President Clinton sounded like he was running for reelection Saturday when he told Americans in his weekly radio address that the U.S. economy was expanding and creating lots of new jobs.
"In 1993 I took office determined to renew our economy so that we could pass on prosperity and opportunity to our own children," Clinton said, speaking from Britain, where he was attending D-day anniversary ceremonies.
"Well, now we're beginning to see the result. Our economy is back. It's expanding steadily. Most important, it's creating jobs--millions of good-paying jobs," he said.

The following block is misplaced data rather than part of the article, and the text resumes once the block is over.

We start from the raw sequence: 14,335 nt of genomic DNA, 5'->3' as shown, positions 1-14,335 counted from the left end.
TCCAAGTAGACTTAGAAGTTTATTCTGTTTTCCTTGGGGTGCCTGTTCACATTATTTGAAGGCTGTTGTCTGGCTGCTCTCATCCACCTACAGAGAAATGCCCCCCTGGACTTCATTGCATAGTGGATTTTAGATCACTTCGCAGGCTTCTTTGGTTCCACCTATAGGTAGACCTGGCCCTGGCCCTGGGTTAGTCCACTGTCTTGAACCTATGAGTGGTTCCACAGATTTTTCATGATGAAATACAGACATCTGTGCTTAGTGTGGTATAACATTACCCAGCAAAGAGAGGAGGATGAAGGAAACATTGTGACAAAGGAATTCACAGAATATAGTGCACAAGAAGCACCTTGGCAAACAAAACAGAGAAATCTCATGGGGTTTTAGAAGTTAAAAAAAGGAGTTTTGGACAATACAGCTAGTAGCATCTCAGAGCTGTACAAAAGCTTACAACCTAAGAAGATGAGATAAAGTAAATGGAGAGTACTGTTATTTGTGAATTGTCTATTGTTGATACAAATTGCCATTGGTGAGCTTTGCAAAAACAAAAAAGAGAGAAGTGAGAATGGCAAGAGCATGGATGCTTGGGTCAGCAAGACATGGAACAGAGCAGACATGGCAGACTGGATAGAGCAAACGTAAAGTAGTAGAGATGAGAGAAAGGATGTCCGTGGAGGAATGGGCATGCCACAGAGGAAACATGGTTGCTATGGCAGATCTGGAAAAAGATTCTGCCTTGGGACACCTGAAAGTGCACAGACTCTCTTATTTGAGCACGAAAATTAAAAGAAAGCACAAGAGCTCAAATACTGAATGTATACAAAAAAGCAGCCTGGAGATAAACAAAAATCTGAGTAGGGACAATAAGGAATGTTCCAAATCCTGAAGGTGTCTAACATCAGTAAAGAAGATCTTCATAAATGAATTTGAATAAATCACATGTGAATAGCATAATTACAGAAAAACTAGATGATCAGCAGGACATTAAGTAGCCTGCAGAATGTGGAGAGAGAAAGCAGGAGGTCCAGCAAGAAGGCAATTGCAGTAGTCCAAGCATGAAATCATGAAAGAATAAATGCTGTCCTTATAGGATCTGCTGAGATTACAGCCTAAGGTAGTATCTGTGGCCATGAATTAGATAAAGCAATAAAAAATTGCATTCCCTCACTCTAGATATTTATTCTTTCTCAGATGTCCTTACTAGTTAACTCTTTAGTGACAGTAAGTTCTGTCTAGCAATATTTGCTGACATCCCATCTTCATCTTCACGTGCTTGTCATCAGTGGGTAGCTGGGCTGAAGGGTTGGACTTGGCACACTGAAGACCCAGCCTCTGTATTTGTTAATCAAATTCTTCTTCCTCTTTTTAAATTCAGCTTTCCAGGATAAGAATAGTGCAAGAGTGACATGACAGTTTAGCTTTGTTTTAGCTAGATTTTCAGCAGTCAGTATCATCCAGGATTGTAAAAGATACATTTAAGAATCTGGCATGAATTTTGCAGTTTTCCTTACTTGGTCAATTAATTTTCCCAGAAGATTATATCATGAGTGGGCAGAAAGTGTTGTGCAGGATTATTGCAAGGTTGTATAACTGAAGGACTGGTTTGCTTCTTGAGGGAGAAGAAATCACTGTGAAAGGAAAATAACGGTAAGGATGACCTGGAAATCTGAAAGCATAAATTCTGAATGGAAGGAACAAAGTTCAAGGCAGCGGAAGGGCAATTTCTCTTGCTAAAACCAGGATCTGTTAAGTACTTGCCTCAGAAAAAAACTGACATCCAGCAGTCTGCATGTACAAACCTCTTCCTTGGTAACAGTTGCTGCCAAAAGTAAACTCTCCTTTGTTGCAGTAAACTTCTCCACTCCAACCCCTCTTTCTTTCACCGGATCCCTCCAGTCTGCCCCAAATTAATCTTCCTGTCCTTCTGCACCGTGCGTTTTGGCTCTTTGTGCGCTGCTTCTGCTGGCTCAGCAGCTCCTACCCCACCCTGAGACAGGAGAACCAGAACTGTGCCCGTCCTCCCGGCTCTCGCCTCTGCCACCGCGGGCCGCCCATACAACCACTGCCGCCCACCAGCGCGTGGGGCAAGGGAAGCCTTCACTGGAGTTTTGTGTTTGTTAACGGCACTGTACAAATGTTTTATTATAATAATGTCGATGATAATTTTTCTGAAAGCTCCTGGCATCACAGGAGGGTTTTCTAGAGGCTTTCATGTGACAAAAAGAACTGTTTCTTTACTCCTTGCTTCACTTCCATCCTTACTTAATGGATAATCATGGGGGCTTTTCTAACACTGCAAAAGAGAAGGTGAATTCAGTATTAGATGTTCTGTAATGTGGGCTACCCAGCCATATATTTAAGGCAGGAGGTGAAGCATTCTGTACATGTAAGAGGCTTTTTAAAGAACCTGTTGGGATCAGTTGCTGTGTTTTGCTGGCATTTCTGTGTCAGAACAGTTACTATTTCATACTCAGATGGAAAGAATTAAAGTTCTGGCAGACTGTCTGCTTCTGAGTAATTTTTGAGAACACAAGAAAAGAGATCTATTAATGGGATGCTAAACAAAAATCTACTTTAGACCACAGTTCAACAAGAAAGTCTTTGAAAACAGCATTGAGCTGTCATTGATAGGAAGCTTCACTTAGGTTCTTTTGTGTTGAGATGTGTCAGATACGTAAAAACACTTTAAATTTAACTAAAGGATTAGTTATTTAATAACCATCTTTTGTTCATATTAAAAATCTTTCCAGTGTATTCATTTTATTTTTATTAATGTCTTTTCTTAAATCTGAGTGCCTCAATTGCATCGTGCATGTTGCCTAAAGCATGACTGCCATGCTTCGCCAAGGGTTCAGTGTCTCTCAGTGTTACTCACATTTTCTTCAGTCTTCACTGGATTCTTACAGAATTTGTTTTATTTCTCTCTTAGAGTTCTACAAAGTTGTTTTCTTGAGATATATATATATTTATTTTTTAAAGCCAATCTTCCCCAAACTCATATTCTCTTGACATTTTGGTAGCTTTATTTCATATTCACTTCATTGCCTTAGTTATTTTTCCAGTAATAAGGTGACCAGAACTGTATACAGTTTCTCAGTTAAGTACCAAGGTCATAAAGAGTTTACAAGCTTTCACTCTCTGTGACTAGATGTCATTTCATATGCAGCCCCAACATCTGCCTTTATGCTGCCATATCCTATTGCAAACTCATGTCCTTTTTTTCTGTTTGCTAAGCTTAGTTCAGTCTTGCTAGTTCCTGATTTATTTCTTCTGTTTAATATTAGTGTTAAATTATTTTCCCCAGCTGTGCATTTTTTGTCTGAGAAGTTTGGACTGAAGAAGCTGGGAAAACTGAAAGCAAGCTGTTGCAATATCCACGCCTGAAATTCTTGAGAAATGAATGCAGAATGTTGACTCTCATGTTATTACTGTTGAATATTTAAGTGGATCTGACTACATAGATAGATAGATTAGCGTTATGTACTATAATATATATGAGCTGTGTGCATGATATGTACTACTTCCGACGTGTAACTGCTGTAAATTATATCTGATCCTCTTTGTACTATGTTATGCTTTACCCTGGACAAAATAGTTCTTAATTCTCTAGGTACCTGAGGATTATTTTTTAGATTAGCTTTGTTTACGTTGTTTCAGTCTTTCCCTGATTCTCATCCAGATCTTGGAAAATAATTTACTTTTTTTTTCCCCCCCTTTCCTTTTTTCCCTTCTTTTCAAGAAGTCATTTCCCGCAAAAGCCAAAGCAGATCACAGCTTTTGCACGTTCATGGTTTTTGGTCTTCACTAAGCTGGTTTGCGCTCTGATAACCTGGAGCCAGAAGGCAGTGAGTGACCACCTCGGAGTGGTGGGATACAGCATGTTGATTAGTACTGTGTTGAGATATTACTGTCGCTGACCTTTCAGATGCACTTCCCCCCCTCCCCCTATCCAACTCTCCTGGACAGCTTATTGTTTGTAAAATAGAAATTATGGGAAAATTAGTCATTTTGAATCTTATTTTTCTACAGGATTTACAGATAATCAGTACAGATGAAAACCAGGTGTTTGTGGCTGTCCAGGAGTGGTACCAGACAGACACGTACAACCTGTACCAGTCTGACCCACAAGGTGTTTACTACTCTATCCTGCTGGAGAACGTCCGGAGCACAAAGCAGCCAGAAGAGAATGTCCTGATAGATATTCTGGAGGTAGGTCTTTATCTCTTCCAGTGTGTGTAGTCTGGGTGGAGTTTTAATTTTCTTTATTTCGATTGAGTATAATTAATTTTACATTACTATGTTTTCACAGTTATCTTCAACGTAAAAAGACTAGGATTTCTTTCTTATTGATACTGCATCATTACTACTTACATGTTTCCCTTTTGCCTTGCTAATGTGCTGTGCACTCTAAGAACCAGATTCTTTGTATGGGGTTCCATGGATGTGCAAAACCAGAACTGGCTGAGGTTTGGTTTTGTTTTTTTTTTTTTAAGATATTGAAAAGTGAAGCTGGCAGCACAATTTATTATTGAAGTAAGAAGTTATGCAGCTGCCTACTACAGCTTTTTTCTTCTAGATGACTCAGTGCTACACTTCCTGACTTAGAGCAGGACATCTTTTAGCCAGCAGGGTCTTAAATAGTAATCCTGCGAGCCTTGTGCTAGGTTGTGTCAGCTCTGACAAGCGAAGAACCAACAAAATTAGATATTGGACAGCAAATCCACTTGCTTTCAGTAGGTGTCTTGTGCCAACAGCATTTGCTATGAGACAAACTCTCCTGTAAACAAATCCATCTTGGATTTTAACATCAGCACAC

Clinton said if the nation sticks to his economic plan, the federal budget deficit in 1995 will decline for the third year in a row.
But he added that "now we have an obligation to keep going. Too many Americans haven't yet been touched by the economic renewal."
The President said a good start would be to increase exports, noting that "trade means jobs." He promised to introduce a world trade agreement to Congress in the near future.
Republican opponents did not comment on Clinton's domestic statement, but instead chose to criticize the President's foreign policy in their radio address.
Rep. Steve Buyer (R-Ind.) said: "This Administration's wavering policies in Korea, Bosnia and Haiti have lacked clear and forthright leadership." He added: "There is a Biblical saying that when the trumpet is uncertain, who will follow?"